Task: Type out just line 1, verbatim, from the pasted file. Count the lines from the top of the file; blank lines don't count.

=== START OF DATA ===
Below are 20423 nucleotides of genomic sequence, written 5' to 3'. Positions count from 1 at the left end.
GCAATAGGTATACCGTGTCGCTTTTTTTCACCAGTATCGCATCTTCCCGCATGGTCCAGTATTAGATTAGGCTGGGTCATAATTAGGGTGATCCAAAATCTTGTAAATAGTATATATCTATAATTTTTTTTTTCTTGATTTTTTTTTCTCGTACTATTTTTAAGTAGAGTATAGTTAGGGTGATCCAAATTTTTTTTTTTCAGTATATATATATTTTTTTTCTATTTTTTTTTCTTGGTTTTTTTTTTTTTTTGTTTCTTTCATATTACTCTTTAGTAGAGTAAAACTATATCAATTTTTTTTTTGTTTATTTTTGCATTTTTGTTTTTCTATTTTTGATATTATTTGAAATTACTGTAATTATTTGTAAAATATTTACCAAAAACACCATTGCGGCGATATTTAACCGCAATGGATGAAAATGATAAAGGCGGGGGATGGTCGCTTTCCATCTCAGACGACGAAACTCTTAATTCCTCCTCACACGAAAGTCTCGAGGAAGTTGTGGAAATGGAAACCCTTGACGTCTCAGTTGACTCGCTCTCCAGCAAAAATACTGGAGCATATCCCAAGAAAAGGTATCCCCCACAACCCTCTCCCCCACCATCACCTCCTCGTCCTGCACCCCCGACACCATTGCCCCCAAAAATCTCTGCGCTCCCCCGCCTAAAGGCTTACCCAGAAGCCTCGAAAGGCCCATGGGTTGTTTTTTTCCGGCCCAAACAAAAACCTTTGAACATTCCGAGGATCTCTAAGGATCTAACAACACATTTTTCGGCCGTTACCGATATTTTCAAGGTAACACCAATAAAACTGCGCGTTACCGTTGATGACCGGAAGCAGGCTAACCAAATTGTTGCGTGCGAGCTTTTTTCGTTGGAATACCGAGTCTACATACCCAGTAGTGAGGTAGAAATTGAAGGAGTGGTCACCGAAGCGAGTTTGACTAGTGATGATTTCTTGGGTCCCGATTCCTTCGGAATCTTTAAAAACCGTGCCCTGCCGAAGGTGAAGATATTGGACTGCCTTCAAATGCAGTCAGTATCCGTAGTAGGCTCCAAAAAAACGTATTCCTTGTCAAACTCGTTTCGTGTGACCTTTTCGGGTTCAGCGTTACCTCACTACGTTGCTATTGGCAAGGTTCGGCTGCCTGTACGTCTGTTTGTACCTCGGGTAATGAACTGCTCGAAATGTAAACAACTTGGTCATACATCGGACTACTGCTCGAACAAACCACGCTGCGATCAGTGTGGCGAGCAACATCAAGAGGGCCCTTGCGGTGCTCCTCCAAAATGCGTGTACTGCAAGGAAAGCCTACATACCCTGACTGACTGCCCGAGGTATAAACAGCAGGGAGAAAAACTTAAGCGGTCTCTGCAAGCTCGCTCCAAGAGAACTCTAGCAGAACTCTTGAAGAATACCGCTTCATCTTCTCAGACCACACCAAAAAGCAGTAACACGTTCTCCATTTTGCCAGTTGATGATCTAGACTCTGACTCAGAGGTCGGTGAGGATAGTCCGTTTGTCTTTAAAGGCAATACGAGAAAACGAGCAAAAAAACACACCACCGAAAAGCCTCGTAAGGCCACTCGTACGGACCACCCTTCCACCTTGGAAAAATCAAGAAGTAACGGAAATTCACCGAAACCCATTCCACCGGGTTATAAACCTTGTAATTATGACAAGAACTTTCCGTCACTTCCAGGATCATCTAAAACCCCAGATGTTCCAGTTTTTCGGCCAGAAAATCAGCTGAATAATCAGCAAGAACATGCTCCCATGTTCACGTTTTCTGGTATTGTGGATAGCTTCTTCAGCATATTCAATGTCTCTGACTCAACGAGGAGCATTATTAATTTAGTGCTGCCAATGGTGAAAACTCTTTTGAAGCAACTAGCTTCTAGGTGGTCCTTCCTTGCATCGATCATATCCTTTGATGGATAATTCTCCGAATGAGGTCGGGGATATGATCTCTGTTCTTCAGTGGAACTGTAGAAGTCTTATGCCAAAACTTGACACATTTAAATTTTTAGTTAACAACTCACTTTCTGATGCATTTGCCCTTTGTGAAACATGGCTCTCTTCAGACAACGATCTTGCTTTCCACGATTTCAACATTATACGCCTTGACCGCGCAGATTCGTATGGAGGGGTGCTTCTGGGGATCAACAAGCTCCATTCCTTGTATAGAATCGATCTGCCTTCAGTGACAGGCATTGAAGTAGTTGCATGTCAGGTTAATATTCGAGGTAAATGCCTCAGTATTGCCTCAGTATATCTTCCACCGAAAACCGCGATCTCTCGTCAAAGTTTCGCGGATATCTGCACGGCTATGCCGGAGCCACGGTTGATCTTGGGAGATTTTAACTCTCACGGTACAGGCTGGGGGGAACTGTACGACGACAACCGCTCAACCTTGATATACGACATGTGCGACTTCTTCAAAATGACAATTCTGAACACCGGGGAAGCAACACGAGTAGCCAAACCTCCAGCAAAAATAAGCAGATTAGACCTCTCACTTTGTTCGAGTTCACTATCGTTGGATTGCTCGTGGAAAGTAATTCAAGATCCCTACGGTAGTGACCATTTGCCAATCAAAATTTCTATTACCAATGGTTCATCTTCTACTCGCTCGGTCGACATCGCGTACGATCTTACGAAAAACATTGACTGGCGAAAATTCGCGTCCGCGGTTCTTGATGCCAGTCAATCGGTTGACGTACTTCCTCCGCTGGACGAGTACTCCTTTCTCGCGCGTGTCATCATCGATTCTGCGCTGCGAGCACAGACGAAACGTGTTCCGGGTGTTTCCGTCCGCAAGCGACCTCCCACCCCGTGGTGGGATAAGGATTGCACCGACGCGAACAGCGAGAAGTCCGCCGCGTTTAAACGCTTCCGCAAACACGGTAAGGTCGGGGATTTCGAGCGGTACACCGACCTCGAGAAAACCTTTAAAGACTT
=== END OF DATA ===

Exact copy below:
Below are 20423 nucleotides of genomic sequence, written 5' to 3'. Positions count from 1 at the left end.